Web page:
Olympics breakthrough could open door to future North and South Korea talks
SEOUL, South Korea -- On Tuesday morning, five North Koreans walked across the border into the South and shook hands with their South Korean counterparts. It was a scene that was unthinkable just weeks ago.
The delegation from the North turned on the charm, calling the South Koreans their "brethren" and offering what they billed as their "first present of the year."
The parties reached an agreement that means the North will send its athletes to the Winter Olympics in Pyeongchang, South Korea, next month. It will also send a cheering section and performing arts group. South Korea even wants to the two countries to march together in the opening ceremonies.
The South also wants to push ahead with reunifying families separated during the Korean War.
The talks went on for more nearly four hours, with both Kim Jong Un and South Korean President Moon Jae-in able to listen in.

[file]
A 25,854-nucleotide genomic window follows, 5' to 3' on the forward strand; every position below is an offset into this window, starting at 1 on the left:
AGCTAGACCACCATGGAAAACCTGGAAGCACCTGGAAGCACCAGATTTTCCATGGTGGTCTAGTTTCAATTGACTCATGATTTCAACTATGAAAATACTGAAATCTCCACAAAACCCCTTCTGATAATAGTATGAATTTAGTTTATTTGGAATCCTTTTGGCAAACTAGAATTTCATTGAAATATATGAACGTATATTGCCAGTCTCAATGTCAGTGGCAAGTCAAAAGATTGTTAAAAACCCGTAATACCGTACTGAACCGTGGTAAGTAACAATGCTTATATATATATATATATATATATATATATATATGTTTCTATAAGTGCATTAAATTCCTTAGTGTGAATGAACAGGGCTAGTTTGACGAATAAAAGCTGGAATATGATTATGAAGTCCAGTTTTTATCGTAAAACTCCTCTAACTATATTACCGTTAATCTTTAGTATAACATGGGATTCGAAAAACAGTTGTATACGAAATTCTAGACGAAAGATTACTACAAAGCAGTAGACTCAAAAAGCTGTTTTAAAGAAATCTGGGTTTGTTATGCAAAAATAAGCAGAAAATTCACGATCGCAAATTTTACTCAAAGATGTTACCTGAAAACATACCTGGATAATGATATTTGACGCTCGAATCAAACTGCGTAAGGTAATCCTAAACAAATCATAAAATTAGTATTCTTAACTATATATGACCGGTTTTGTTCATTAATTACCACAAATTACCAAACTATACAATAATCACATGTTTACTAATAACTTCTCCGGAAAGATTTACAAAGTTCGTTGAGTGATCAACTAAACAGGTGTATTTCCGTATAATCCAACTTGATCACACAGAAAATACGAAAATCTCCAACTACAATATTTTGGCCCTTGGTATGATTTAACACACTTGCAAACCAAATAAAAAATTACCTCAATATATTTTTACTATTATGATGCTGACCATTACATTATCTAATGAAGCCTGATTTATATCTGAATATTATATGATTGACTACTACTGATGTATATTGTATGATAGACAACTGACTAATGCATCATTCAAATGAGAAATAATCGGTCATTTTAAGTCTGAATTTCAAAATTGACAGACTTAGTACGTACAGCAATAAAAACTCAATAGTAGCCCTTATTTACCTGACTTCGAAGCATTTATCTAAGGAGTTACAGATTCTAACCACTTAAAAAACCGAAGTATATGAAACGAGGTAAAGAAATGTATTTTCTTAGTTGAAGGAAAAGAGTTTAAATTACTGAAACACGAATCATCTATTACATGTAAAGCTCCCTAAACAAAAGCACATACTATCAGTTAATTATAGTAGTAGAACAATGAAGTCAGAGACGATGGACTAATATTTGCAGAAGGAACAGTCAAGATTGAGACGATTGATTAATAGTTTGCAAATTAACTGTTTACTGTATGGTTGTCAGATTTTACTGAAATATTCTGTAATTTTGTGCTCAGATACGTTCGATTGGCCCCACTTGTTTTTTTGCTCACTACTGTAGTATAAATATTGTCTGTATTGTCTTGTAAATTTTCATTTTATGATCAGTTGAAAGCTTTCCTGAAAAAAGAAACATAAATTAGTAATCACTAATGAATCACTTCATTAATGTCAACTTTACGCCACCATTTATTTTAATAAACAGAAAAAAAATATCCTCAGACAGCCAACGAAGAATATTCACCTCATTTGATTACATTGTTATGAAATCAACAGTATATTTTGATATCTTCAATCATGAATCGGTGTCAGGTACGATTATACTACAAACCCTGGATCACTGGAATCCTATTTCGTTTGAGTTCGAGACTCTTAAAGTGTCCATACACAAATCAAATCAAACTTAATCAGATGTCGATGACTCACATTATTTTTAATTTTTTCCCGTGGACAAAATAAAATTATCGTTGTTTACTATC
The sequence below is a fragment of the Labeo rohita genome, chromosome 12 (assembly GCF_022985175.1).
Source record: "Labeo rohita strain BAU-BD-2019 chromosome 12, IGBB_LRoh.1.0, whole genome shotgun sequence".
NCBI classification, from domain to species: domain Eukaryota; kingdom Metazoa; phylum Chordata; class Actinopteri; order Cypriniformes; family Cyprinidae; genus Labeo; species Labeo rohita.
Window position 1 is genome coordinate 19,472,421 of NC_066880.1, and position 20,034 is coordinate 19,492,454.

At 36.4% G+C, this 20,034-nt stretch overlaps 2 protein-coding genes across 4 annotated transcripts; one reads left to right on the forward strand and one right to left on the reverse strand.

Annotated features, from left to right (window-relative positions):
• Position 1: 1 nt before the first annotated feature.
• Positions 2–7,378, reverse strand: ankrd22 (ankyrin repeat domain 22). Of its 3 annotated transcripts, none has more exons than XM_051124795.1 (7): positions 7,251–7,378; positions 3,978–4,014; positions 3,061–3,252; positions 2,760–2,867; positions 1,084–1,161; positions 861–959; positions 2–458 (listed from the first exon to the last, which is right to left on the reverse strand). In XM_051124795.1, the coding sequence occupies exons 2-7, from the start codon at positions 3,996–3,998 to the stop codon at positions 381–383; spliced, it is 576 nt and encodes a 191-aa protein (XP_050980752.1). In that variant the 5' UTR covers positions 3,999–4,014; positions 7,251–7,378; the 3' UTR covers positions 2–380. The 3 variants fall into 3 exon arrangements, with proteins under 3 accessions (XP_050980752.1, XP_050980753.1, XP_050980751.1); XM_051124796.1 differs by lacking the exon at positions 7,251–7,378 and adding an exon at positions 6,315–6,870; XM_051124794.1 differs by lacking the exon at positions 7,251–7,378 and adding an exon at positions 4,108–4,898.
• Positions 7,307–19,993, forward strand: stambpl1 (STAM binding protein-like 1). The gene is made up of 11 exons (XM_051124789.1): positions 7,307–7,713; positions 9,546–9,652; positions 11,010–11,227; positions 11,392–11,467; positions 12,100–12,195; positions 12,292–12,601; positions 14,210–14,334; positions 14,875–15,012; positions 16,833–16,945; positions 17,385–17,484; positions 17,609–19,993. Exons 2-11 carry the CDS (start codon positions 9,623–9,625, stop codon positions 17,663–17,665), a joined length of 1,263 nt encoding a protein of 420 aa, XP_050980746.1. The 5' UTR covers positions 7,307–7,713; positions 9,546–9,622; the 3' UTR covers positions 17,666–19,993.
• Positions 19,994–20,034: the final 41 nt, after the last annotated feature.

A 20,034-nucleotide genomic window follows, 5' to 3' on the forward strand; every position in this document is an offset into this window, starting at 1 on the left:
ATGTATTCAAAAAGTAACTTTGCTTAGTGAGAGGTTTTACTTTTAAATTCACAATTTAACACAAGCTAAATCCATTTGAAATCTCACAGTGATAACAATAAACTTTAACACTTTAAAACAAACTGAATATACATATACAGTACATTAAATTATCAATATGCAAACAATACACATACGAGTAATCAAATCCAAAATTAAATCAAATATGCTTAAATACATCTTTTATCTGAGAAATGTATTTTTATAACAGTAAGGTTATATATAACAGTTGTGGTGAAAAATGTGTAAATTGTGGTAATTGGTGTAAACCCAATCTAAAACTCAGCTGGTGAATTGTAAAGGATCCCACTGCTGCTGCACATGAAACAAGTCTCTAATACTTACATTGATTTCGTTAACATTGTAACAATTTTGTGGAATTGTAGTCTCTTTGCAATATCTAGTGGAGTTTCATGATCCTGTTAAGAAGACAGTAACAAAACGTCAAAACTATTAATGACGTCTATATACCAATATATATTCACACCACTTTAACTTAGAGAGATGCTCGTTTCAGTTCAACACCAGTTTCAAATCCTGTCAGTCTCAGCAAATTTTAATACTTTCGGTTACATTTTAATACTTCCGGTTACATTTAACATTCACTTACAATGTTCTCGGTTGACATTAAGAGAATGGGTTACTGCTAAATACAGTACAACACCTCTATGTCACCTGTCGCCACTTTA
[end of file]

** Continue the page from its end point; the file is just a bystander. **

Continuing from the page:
But the biggest issue of all -- the North's nuclear arsenal -- was not discussed. However, the two sides did decide to reopen a military hotline used to avoid accidental conflicts.
John Delury, an expert on North Korean affairs, said the North participating in the Olympics could open the door for further talks.
"In and of itself the Olympics is not going to solve anything," Delury told CBS News. "But if the Olympics is a starting point, then it can really open up the channel between North and South ... and that's the goal here, to make the Olympics the stepping stone to something else."
So far, the North is not showing any willingness to give up its nuclear weapons. But at the end of the talks, the North Korean representative said all of their nuclear weapons are pointed at the United States and not at South Korea.
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